The Senate voted to pass a bill that seeks to establish Juneteenth as a national holiday, HuffPost reported. On Tuesday (June 15), Senate Majority Leader Chuck Schumer made a motion to pass legislation that would honor the day nationwide. With no objection from any of the senators, the proposal was unanimously approved.
“Our bill to make Juneteenth a federal holiday just passed the Senate,” tweeted Senator Tina Smith. She was one of many politicians to rejoice in the newly-supported legislation.
The approval of the Juneteenth draft comes after Republican Senator Ron Johnson blocked its passing in 2020. This year, however, he decided to side with fellow lawmakers in getting the bill through the Senate.
“It sounds like Congress wants to do it, so I’m not going to stand in the way,” he said. “I just think it’s kind of odd that now apparently the only way to do [celebrate the end of slavery] is to give two million federal workers a paid day off, cost American taxpayers $600 million.”
Juneteenth, also dubbed Jubilee Day or Emancipation Day, celebrates the official end of slavery via the emancipation of the last few slaves in Galveston, Texas on June 19, 1865. The holiday has since been recognized in states, including Maine and Louisiana, and by African Americans, like Usher, who believe the day should be celebrated over Independence Day.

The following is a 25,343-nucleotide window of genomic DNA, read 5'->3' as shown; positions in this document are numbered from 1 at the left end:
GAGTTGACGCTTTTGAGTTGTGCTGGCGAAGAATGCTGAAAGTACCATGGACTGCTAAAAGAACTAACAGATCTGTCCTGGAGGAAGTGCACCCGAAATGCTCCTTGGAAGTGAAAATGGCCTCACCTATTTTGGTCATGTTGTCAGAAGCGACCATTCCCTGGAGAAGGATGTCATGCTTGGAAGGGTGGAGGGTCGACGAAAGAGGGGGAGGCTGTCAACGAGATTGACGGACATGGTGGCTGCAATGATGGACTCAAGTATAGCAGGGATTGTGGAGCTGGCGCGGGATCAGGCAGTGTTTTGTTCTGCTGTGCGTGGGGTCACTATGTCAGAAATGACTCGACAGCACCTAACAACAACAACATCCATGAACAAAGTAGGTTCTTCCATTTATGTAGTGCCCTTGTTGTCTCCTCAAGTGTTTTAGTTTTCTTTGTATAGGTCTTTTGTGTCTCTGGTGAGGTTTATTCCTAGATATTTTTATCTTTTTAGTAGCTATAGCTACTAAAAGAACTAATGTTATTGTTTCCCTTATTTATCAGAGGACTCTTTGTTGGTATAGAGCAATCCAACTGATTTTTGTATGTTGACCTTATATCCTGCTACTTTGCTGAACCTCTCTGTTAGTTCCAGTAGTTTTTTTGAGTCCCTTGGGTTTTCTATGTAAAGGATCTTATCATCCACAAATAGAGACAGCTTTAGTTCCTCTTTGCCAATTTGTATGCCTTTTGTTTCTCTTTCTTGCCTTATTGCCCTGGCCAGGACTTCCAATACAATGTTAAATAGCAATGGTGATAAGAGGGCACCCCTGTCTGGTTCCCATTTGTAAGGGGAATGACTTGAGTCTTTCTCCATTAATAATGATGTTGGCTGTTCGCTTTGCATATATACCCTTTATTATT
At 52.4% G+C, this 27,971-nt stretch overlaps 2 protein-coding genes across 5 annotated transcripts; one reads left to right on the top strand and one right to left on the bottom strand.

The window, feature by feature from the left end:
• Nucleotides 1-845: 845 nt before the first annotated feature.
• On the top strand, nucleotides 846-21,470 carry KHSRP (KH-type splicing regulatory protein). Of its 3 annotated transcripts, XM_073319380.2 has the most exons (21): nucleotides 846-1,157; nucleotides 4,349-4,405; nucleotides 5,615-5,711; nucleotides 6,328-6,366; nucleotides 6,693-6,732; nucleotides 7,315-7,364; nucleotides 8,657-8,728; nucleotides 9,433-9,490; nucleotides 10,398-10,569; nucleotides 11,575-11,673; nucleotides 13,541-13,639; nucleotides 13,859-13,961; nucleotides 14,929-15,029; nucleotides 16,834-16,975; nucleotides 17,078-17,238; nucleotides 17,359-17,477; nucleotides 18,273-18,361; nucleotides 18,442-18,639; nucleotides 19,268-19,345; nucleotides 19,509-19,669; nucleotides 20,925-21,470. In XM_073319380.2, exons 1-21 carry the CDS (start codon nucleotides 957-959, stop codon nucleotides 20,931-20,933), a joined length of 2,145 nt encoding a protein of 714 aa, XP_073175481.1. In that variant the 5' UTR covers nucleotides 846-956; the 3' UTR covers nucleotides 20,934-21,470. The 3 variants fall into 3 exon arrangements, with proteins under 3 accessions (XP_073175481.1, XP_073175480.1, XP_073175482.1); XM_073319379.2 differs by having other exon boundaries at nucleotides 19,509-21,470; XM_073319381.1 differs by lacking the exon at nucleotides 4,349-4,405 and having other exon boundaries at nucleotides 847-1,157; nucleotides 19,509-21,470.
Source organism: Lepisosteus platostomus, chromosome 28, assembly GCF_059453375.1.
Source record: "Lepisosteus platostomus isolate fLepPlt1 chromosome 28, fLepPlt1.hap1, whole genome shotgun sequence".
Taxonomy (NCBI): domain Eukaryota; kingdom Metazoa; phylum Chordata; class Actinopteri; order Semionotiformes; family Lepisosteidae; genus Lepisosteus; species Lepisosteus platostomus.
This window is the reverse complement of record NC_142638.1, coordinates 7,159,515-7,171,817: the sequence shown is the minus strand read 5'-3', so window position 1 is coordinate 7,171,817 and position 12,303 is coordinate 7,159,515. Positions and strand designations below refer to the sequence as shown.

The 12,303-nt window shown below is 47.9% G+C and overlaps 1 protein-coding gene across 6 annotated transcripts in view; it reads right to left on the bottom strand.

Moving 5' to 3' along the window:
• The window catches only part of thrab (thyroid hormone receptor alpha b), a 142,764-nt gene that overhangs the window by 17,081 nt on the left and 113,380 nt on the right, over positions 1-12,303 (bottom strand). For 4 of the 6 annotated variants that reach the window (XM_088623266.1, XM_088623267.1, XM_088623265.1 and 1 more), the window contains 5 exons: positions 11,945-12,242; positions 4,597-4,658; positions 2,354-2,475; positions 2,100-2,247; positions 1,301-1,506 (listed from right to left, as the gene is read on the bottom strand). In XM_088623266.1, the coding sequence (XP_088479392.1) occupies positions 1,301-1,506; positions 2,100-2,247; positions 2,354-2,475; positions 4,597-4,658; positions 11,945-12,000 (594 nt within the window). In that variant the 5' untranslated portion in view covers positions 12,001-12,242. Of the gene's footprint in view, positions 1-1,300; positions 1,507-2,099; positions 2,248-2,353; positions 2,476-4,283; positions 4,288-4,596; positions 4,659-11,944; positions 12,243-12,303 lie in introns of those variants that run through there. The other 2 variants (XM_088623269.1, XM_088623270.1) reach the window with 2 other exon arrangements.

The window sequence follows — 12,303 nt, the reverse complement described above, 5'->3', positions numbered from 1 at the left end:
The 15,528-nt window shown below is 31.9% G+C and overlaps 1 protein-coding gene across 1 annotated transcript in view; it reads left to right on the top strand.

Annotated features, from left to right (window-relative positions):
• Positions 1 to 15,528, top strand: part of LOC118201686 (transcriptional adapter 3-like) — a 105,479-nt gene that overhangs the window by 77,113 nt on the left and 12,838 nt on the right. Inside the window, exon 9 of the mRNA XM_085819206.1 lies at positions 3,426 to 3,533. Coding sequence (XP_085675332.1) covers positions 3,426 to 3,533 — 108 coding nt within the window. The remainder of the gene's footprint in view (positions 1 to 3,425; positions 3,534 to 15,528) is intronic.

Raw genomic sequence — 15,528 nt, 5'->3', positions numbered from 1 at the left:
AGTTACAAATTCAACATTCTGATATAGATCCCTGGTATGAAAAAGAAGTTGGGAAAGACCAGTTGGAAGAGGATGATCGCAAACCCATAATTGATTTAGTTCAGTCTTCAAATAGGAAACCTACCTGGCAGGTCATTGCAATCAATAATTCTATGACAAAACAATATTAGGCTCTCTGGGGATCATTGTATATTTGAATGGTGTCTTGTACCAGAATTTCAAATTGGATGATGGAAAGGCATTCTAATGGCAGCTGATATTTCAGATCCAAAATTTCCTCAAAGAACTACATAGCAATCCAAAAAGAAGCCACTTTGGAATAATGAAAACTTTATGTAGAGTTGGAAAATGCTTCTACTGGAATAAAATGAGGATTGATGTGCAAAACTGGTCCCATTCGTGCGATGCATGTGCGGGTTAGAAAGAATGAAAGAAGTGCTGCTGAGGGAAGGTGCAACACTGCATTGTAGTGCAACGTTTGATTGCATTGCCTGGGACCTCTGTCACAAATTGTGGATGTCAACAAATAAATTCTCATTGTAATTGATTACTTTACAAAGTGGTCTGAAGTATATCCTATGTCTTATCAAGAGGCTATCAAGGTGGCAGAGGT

“For many years, I celebrated the Fourth of July without a true understanding that the date of independence for our people, Black people, is actually June 19, 1865: the day that the news of the Emancipation Proclamation finally reached some of the last people in America still held in bondage,” he previously wrote in an op-ed.
“[Juneteenth] is ours to honor the legacy of our ancestors, ours to celebrate and ours to remember where we once were as a people. And it should be a national holiday, observed by all Americans.”
With the Senate’s backing, the Juneteenth proposal — sponsored by Senator Ed Markey — is one step closer to making June 19 a federal holiday. The legislation will now make its way to the House of Representatives where Congressmen will debate and vote on whether or not Juneteenth should be celebrated nationally. If passed, President Joe Biden must sign the bill before it becomes a law.